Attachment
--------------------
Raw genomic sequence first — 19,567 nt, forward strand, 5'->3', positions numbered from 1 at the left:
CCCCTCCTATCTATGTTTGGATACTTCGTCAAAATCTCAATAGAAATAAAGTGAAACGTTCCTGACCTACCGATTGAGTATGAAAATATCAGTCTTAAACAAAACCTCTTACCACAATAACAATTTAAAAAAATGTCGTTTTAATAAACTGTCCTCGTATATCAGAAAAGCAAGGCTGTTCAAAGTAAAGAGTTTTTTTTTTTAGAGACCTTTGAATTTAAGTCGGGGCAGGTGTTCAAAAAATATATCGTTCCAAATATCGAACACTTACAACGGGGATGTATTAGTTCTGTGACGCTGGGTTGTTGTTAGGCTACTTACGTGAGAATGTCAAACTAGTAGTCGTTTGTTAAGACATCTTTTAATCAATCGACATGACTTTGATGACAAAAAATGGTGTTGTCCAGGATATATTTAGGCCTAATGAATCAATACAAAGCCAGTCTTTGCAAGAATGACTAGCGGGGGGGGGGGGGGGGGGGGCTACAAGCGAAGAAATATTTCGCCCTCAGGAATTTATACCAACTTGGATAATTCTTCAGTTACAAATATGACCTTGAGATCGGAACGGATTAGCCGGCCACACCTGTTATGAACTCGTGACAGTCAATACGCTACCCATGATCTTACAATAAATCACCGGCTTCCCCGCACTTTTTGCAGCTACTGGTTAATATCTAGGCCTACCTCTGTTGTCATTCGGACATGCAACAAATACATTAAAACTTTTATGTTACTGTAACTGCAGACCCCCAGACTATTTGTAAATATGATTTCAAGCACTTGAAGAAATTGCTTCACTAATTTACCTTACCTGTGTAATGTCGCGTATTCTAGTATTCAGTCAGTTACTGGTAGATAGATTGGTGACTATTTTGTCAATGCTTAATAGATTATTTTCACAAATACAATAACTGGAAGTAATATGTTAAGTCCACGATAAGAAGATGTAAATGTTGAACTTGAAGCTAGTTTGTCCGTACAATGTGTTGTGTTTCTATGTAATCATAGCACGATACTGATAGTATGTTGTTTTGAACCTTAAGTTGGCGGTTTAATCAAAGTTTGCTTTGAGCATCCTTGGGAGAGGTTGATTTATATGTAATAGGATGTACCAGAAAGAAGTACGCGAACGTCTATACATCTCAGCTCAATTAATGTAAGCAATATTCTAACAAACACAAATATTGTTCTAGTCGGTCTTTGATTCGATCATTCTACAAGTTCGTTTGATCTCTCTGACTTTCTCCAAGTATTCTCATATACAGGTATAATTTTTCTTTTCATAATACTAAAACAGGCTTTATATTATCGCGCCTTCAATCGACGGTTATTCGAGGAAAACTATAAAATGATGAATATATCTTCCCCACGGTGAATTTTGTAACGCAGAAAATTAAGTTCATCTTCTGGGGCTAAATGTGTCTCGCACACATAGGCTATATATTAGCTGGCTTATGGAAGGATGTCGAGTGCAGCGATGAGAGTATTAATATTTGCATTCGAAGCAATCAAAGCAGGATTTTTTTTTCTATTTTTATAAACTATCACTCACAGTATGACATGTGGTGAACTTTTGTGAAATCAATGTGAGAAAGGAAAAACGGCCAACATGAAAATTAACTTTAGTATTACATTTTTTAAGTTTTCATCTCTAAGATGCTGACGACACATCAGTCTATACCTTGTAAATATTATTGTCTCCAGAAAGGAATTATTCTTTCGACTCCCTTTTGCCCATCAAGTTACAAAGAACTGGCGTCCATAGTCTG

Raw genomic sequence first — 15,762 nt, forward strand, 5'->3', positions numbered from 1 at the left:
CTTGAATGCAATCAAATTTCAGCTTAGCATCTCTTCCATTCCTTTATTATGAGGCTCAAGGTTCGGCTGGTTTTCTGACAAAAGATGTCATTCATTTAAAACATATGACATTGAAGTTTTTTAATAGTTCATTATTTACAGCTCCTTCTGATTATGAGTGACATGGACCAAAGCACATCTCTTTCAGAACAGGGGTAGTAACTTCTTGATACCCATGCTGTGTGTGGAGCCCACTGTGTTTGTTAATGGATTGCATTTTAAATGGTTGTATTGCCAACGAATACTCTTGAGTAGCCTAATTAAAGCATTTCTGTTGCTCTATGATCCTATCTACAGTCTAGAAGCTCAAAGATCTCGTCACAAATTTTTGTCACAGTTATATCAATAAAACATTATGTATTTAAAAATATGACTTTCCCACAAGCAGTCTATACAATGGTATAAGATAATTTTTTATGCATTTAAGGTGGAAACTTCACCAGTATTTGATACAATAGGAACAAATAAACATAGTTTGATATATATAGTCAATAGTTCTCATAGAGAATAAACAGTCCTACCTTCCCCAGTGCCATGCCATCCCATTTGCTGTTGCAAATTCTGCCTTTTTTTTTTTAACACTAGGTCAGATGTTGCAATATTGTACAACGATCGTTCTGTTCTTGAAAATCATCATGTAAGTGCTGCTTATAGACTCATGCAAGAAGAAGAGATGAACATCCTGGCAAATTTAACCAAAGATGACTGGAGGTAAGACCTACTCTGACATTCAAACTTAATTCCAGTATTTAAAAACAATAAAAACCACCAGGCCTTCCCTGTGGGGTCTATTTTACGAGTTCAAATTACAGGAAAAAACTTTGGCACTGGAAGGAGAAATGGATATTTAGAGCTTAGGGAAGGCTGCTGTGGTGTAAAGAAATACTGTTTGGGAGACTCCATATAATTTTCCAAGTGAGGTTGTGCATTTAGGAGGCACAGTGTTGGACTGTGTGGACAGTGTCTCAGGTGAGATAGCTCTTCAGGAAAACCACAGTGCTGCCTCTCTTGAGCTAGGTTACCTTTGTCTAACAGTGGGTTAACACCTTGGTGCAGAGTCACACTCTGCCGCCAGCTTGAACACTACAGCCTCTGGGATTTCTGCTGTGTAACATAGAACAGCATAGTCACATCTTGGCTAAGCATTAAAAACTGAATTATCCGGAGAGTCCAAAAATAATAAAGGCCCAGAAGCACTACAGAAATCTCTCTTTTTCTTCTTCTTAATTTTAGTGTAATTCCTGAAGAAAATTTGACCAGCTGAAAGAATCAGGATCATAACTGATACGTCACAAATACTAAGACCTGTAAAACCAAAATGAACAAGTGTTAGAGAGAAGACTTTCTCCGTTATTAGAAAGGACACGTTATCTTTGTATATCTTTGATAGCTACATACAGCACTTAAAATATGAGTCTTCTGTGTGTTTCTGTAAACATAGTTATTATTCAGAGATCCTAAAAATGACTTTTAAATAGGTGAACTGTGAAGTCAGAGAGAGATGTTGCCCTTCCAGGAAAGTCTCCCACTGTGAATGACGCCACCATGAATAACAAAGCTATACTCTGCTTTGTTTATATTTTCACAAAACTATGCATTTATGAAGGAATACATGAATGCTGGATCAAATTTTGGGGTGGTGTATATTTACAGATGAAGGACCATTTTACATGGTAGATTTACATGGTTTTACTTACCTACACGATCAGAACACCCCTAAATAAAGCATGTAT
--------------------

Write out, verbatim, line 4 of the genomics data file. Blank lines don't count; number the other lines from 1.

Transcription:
CTTGAATGCAATCAAATTTCAGCTTAGCATCTCTTCCATTCCTTTATTATGAGGCTCAAGGTTCGGCTGGTTTTCTGACAAAAGATGTCATTCATTTAAAACATATGACATTGAAGTTTTTTAATAGTTCATTATTTACAGCTCCTTCTGATTATGAGTGACATGGACCAAAGCACATCTCTTTCAGAACAGGGGTAGTAACTTCTTGATACCCATGCTGTGTGTGGAGCCCACTGTGTTTGTTAATGGATTGCATTTTAAATGGTTGTATTGCCAACGAATACTCTTGAGTAGCCTAATTAAAGCATTTCTGTTGCTCTATGATCCTATCTACAGTCTAGAAGCTCAAAGATCTCGTCACAAATTTTTGTCACAGTTATATCAATAAAACATTATGTATTTAAAAATATGACTTTCCCACAAGCAGTCTATACAATGGTATAAGATAATTTTTTATGCATTTAAGGTGGAAACTTCACCAGTATTTGATACAATAGGAACAAATAAACATAGTTTGATATATATAGTCAATAGTTCTCATAGAGAATAAACAGTCCTACCTTCCCCAGTGCCATGCCATCCCATTTGCTGTTGCAAATTCTGCCTTTTTTTTTTTAACACTAGGTCAGATGTTGCAATATTGTACAACGATCGTTCTGTTCTTGAAAATCATCATGTAAGTGCTGCTTATAGACTCATGCAAGAAGAAGAGATGAACATCCTGGCAAATTTAACCAAAGATGACTGGAGGTAAGACCTACTCTGACATTCAAACTTAATTCCAGTATTTAAAAACAATAAAAACCACCAGGCCTTCCCTGTGGGGTCTATTTTACGAGTTCAAATTACAGGAAAAAACTTTGGCACTGGAAGGAGAAATGGATATTTAGAGCTTAGGGAAGGCTGCTGTGGTGTAAAGAAATACTGTTTGGGAGACTCCATATAATTTTCCAAGTGAGGTTGTGCATTTAGGAGGCACAGTGTTGGACTGTGTGGACAGTGTCTCAGGTGAGATAGCTCTTCAGGAAAACCACAGTGCTGCCTCTCTTGAGCTAGGTTACCTTTGTCTAACAGTGGGTTAACACCTTGGTGCAGAGTCACACTCTGCCGCCAGCTTGAACACTACAGCCTCTGGGATTTCTGCTGTGTAACATAGAACAGCATAGTCACATCTTGGCTAAGCATTAAAAACTGAATTATCCGGAGAGTCCAAAAATAATAAAGGCCCAGAAGCACTACAGAAATCTCTCTTTTTCTTCTTCTTAATTTTAGTGTAATTCCTGAAGAAAATTTGACCAGCTGAAAGAATCAGGATCATAACTGATACGTCACAAATACTAAGACCTGTAAAACCAAAATGAACAAGTGTTAGAGAGAAGACTTTCTCCGTTATTAGAAAGGACACGTTATCTTTGTATATCTTTGATAGCTACATACAGCACTTAAAATATGAGTCTTCTGTGTGTTTCTGTAAACATAGTTATTATTCAGAGATCCTAAAAATGACTTTTAAATAGGTGAACTGTGAAGTCAGAGAGAGATGTTGCCCTTCCAGGAAAGTCTCCCACTGTGAATGACGCCACCATGAATAACAAAGCTATACTCTGCTTTGTTTATATTTTCACAAAACTATGCATTTATGAAGGAATACATGAATGCTGGATCAAATTTTGGGGTGGTGTATATTTACAGATGAAGGACCATTTTACATGGTAGATTTACATGGTTTTACTTACCTACACGATCAGAACACCCCTAAATAAAGCATGTAT